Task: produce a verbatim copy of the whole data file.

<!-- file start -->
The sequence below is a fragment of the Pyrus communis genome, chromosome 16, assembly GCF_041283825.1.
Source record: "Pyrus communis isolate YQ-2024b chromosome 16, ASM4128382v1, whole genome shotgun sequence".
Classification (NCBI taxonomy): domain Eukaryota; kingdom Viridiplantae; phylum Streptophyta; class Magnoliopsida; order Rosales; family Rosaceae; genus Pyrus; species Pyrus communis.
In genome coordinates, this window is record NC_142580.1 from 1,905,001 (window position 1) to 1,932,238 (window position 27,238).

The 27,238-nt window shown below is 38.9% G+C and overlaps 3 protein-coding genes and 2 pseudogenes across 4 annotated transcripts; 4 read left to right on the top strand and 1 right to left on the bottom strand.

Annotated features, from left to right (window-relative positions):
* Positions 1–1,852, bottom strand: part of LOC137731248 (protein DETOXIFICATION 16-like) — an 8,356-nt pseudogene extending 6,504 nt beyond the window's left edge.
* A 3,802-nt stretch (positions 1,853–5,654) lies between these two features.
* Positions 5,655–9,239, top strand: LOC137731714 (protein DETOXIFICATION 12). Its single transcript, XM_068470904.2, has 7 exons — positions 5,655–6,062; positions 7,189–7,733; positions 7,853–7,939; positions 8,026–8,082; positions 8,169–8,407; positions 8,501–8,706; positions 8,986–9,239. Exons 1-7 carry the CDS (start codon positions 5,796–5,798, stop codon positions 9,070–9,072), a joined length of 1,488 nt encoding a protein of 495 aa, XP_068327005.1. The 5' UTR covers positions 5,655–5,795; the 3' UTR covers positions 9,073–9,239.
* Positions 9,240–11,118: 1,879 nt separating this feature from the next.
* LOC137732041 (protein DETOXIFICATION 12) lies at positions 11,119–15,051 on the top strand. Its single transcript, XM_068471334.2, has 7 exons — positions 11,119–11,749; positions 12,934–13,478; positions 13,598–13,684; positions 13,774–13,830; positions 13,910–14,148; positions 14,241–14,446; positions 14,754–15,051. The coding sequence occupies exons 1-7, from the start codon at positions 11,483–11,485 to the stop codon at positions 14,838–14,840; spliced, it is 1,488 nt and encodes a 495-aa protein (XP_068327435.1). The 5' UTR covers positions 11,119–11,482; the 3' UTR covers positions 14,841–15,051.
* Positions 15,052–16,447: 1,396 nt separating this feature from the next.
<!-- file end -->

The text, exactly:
The sequence below is a fragment of the Pyrus communis genome, chromosome 16, assembly GCF_041283825.1.
Source record: "Pyrus communis isolate YQ-2024b chromosome 16, ASM4128382v1, whole genome shotgun sequence".
Classification (NCBI taxonomy): domain Eukaryota; kingdom Viridiplantae; phylum Streptophyta; class Magnoliopsida; order Rosales; family Rosaceae; genus Pyrus; species Pyrus communis.
In genome coordinates, this window is record NC_142580.1 from 1,905,001 (window position 1) to 1,932,238 (window position 27,238).

The 27,238-nt window shown below is 38.9% G+C and overlaps 3 protein-coding genes and 2 pseudogenes across 4 annotated transcripts; 4 read left to right on the top strand and 1 right to left on the bottom strand.

Annotated features, from left to right (window-relative positions):
* Positions 1–1,852, bottom strand: part of LOC137731248 (protein DETOXIFICATION 16-like) — an 8,356-nt pseudogene extending 6,504 nt beyond the window's left edge.
* A 3,802-nt stretch (positions 1,853–5,654) lies between these two features.
* Positions 5,655–9,239, top strand: LOC137731714 (protein DETOXIFICATION 12). Its single transcript, XM_068470904.2, has 7 exons — positions 5,655–6,062; positions 7,189–7,733; positions 7,853–7,939; positions 8,026–8,082; positions 8,169–8,407; positions 8,501–8,706; positions 8,986–9,239. Exons 1-7 carry the CDS (start codon positions 5,796–5,798, stop codon positions 9,070–9,072), a joined length of 1,488 nt encoding a protein of 495 aa, XP_068327005.1. The 5' UTR covers positions 5,655–5,795; the 3' UTR covers positions 9,073–9,239.
* Positions 9,240–11,118: 1,879 nt separating this feature from the next.
* LOC137732041 (protein DETOXIFICATION 12) lies at positions 11,119–15,051 on the top strand. Its single transcript, XM_068471334.2, has 7 exons — positions 11,119–11,749; positions 12,934–13,478; positions 13,598–13,684; positions 13,774–13,830; positions 13,910–14,148; positions 14,241–14,446; positions 14,754–15,051. The coding sequence occupies exons 1-7, from the start codon at positions 11,483–11,485 to the stop codon at positions 14,838–14,840; spliced, it is 1,488 nt and encodes a 495-aa protein (XP_068327435.1). The 5' UTR covers positions 11,119–11,482; the 3' UTR covers positions 14,841–15,051.
* Positions 15,052–16,447: 1,396 nt separating this feature from the next.